There’s a roster of apps available to help people with dyslexia, in addition to parents of dyslexic people and professionals who work with them. Many of these apps are designed to aid the cognitive processes of reading, writing, and spelling – the main areas in which dyslexic people struggle.
Ghotit Real Writer is a brilliant app designed to assist dyslexic people with writing and text correction. The app features phonetic and context-sensitive spell checker, acts as an effective proofreader, and offers word prediction with grammar and phonetics awareness. At £99.99 it’s certainly an investment, but there’s an extensive array of features which serve to streamline the oft-frustrating writing process. Definitely one to consider if you live in a household with multiple dyslexics.
If the above is a little too multifaceted for you, and you’re looking for quickfire help, look no further than the Easy Spelling Aid app. This software is designed with lucidity in mind; simply touch the microphone button, say a word or phrase that you find problematic, and the correct spelling will appear, displayed in your chosen font. The app won the Academics’ Choice Smart Media Award for Mind-Building Excellence – and it’s not hard to see why. The software is sensitive to a variety of accents and has the capacity to recognise children’s voices.
And from voice-to-text apps to text-to-voice ones; invert Easy Spelling Aid and you’ve got Voice Dream Reader, an app that lets you “read with your ears”. The software reads out articles, documents and books alike, with an advanced text-to-speech capacity alongside multiple visual and auditory options that make the reading experience eminently customisable. Voice Dream Reader can be synced with Bookshare, Dropbox, and Google Drive, and even sports its own web browser that can cull particular passages of text from web pages and read them aloud.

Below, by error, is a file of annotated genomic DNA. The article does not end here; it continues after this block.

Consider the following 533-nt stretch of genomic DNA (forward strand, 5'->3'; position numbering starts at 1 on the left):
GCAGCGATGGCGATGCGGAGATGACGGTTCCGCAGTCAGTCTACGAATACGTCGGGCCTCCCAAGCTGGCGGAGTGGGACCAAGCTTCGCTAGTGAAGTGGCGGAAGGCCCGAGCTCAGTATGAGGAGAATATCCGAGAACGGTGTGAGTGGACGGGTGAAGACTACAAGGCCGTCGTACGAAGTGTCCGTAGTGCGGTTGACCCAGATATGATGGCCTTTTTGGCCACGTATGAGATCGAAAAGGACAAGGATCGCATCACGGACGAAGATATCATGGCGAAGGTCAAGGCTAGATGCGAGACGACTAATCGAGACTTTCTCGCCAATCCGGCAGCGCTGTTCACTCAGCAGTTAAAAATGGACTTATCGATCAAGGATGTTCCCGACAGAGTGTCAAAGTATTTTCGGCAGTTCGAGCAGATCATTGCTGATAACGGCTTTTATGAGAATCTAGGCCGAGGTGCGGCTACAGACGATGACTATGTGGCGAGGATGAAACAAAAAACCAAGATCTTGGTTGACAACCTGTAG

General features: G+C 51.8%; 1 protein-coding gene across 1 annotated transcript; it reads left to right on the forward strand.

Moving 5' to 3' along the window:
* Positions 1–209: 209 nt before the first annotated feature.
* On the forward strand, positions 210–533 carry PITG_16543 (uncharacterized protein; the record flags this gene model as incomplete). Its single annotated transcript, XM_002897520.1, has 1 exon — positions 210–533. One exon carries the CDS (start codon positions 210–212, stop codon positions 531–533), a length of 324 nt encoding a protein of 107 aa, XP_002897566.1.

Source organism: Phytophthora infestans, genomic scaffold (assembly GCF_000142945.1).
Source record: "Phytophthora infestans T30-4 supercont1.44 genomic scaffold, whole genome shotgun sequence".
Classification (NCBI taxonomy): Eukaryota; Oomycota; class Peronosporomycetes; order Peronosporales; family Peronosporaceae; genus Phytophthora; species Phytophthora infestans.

With lots of learning nowadays going digital, it can be difficult to implement optical character recognition (OCR) on a PDF, which is essentially an image of a document. Apps like ClaroPDF recognise image text and read it aloud, making the text-to-speech process eminently somple. What’s more, it preserves the format of the original document – a handy feature which most OCR apps lack. There’s synchronised highlighting, ability to add audio and video notes, annotation tools, and Dropbox integration to boot. Just £6.99 on the App Store.
For those whose dyslexia means they want to focus on visual learning, Inspiration Maps is a fantastic app for both iPhone and iPad that allows users to build diagrams and learning graphics with ease. It’s great for dyslexics who tend to visualise their thoughts but who have trouble writing them down, as its brainstorming tool RapidFire(R) allows users to capture and record their ideas quickly, ensuring great ideas aren’t lost.
This is an unconventional one, and it certainly won’t be for everyone. But the internet is heaving with people ready to share their stories, issues, and coping mechanisms with others, and this can constitute a well of comfort for many. YouTube is a fantastic resource if you’re seeking out mentors or kindred spirits who have struggled with dyslexia, like reading enthusiast abookutopia, who shares her dyslexia story in the below video:
If those sorts of ‘storytime’ videos are too mawkish for you, then TEDx talks has a number of engaging alternatives. From Dean Bragonier’s ‘The True Gifts of a Dyslexic’ to 17-year-old Jessica Collins’ ‘Dyslexia – Dispelling Myths’, there’s an array of empathetic, empowering and illuminating video content that will provide useful for dyslexic people, their friends, families, and teachers, who are getting to grips with the pervasive learning difficulty.